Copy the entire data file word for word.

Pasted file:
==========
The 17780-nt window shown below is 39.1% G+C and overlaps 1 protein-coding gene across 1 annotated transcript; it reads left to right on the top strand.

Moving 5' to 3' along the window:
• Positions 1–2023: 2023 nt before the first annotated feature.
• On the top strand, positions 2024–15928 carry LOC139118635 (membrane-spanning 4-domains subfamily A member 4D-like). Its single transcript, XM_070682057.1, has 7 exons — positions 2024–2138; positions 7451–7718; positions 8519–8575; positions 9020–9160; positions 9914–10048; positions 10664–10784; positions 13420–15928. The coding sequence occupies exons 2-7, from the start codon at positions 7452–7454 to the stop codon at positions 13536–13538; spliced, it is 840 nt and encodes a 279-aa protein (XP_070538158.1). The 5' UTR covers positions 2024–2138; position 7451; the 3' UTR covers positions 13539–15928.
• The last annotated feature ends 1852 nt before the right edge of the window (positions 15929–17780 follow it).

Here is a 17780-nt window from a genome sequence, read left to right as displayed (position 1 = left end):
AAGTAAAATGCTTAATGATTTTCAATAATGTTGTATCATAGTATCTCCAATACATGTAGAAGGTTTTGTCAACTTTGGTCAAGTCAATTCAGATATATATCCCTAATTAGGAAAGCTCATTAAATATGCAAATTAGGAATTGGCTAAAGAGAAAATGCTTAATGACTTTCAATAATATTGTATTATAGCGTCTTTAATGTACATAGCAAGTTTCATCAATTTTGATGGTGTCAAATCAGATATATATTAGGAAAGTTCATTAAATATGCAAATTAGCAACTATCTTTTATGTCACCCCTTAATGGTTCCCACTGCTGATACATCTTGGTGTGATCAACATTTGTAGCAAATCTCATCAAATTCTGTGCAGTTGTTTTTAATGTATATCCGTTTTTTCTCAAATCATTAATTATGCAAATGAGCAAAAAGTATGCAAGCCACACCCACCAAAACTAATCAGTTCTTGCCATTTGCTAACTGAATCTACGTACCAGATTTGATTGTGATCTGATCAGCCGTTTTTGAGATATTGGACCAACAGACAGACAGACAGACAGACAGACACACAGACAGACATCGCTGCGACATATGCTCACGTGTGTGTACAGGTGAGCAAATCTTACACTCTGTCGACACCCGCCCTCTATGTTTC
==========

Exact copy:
The 17780-nt window shown below is 39.1% G+C and overlaps 1 protein-coding gene across 1 annotated transcript; it reads left to right on the top strand.

Moving 5' to 3' along the window:
• Positions 1–2023: 2023 nt before the first annotated feature.
• On the top strand, positions 2024–15928 carry LOC139118635 (membrane-spanning 4-domains subfamily A member 4D-like). Its single transcript, XM_070682057.1, has 7 exons — positions 2024–2138; positions 7451–7718; positions 8519–8575; positions 9020–9160; positions 9914–10048; positions 10664–10784; positions 13420–15928. The coding sequence occupies exons 2-7, from the start codon at positions 7452–7454 to the stop codon at positions 13536–13538; spliced, it is 840 nt and encodes a 279-aa protein (XP_070538158.1). The 5' UTR covers positions 2024–2138; position 7451; the 3' UTR covers positions 13539–15928.
• The last annotated feature ends 1852 nt before the right edge of the window (positions 15929–17780 follow it).

Here is a 17780-nt window from a genome sequence, read left to right as displayed (position 1 = left end):
AAGTAAAATGCTTAATGATTTTCAATAATGTTGTATCATAGTATCTCCAATACATGTAGAAGGTTTTGTCAACTTTGGTCAAGTCAATTCAGATATATATCCCTAATTAGGAAAGCTCATTAAATATGCAAATTAGGAATTGGCTAAAGAGAAAATGCTTAATGACTTTCAATAATATTGTATTATAGCGTCTTTAATGTACATAGCAAGTTTCATCAATTTTGATGGTGTCAAATCAGATATATATTAGGAAAGTTCATTAAATATGCAAATTAGCAACTATCTTTTATGTCACCCCTTAATGGTTCCCACTGCTGATACATCTTGGTGTGATCAACATTTGTAGCAAATCTCATCAAATTCTGTGCAGTTGTTTTTAATGTATATCCGTTTTTTCTCAAATCATTAATTATGCAAATGAGCAAAAAGTATGCAAGCCACACCCACCAAAACTAATCAGTTCTTGCCATTTGCTAACTGAATCTACGTACCAGATTTGATTGTGATCTGATCAGCCGTTTTTGAGATATTGGACCAACAGACAGACAGACAGACAGACAGACACACAGACAGACATCGCTGCGACATATGCTCACGTGTGTGTACAGGTGAGCAAATCTTACACTCTGTCGACACCCGCCCTCTATGTTTC